Older workers who have been working remotely in the coronavirus crisis are much less...read more
A survey by Carers UK shows the huge toll the pandemic is taking on unpaid carers.
Seventy per cent of unpaid carers in the UK are having to provide more care for their loved ones during the coronavirus outbreak and fifty five per cent feel overwhelmed and near burnout, according to new research.
The survey of nearly 5,000 unpaid carers by Carers UK found that a third (35%) of unpaid carers are providing more care because their local care and support services have been reduced or closed.
It showed that, on average, carers are picking up an additional 10 hours of unpaid care per week due to reduced care and support services and paid care workers isolating or lacking personal protective equipment (PPE).
87% of carers said they are worried about what will happen to the people they care for if they have to self-isolate or become ill.
Helen Walker, Chief Executive of Carers UK, said: “Unpaid carers are fighting the same battle as care staff and many of our NHS workers: yet they do it behind closed doors and with far less recognition.
“Unlike our fantastic frontline workers they are unable to clock off from their caring responsibilities. Many are overwhelmed and incredibly anxious about how they will manage in the weeks ahead…
“Carers tell us they feel ignored and invisible in this epidemic. The Government must ensure their physical and emotional well-being is supported at this challenging time and monitor the impact of the reduction in care services on carers.”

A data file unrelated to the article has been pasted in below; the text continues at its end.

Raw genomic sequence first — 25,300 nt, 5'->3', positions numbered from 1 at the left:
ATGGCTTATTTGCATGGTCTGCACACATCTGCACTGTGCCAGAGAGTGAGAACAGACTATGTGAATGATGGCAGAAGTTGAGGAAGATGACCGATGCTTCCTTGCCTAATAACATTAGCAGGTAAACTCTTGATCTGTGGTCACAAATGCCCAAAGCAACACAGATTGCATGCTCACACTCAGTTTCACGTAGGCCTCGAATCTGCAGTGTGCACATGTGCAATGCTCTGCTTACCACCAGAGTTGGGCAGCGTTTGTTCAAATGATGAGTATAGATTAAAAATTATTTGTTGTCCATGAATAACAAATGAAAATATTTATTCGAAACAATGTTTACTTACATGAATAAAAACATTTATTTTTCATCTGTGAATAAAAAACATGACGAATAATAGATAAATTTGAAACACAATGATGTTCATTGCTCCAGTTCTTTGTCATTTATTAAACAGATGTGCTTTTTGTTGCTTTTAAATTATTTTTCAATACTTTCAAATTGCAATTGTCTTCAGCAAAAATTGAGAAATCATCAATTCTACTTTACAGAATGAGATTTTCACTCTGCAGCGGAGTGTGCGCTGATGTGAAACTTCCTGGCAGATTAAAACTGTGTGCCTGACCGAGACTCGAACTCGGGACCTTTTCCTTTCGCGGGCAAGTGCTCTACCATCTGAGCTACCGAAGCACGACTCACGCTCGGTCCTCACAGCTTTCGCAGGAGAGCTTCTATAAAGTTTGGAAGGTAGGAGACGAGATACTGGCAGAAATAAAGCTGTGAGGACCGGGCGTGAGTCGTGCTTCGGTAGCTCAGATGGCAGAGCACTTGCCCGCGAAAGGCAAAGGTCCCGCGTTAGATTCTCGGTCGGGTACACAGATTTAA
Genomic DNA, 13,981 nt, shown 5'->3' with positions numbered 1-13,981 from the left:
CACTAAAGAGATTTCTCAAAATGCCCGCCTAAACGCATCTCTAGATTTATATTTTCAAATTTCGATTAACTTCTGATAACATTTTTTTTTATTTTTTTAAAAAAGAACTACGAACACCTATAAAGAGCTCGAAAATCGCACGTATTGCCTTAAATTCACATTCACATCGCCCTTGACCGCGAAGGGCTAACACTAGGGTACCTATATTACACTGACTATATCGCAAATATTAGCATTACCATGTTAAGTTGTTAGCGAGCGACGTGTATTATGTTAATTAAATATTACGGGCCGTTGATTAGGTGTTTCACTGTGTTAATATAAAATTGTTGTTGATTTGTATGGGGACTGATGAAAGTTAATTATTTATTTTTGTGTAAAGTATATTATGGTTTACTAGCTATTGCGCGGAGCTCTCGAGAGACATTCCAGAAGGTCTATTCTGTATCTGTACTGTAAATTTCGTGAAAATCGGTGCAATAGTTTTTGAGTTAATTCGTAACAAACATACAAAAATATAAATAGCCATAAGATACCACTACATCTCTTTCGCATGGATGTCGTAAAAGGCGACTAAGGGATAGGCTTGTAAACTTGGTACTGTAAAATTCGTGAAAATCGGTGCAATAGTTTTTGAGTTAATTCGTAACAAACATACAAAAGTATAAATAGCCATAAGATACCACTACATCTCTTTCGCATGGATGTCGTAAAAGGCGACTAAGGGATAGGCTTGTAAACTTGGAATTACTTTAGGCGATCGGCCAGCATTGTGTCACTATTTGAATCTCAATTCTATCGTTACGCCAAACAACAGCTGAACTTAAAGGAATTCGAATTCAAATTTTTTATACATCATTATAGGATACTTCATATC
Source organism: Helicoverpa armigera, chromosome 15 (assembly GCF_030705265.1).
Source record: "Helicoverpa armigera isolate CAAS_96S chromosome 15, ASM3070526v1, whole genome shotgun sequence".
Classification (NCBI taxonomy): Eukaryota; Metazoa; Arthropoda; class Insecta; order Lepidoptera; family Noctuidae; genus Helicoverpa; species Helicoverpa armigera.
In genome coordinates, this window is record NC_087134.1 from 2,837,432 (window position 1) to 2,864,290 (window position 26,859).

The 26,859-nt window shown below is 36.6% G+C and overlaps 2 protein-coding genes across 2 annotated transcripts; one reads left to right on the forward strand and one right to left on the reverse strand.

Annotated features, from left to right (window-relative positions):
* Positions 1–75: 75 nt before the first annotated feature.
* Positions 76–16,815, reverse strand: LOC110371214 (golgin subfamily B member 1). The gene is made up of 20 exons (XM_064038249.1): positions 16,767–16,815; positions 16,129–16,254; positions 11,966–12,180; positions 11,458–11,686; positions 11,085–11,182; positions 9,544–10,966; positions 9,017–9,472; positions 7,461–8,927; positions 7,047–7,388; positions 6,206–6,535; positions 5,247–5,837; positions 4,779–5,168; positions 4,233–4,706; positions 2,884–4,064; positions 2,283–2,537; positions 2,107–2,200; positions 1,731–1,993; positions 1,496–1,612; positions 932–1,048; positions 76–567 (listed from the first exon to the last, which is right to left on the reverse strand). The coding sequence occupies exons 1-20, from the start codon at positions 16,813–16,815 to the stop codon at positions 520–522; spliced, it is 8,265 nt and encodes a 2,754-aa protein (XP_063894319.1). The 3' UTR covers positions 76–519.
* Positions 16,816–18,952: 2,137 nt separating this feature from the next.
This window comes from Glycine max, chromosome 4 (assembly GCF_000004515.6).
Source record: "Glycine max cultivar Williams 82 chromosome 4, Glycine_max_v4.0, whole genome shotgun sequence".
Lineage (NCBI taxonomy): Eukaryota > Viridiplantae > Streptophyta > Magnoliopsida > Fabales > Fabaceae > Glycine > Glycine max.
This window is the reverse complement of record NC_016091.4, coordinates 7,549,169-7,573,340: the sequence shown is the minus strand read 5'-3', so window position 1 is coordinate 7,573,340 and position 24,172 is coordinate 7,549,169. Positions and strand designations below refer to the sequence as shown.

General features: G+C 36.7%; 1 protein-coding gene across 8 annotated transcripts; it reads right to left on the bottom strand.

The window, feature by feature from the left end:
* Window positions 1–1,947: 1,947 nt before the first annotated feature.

Carers UK is calling on Government to acknowledge the huge efforts of unpaid carers protecting vulnerable people during this epidemic. Carers desperately want paid care staff to have better access to testing and personal protective equipment, as well as wanting access themselves, so they can keep the people they care for safe.
The new research shows 81% of carers are having to spend more money during the outbreak. The top increases in expenditure include spending more on food (72%) – due to lack of supermarket delivery slots and need for specialist food – and household bills (50%). 1 in 10 are spending more on equipment for the person they care for.
The charity is urging Government to increase the Carer’s Allowance – the main benefit for people caring unpaid for 35 hours or more each week, just £67.25 a week – to recognise the important role they are playing.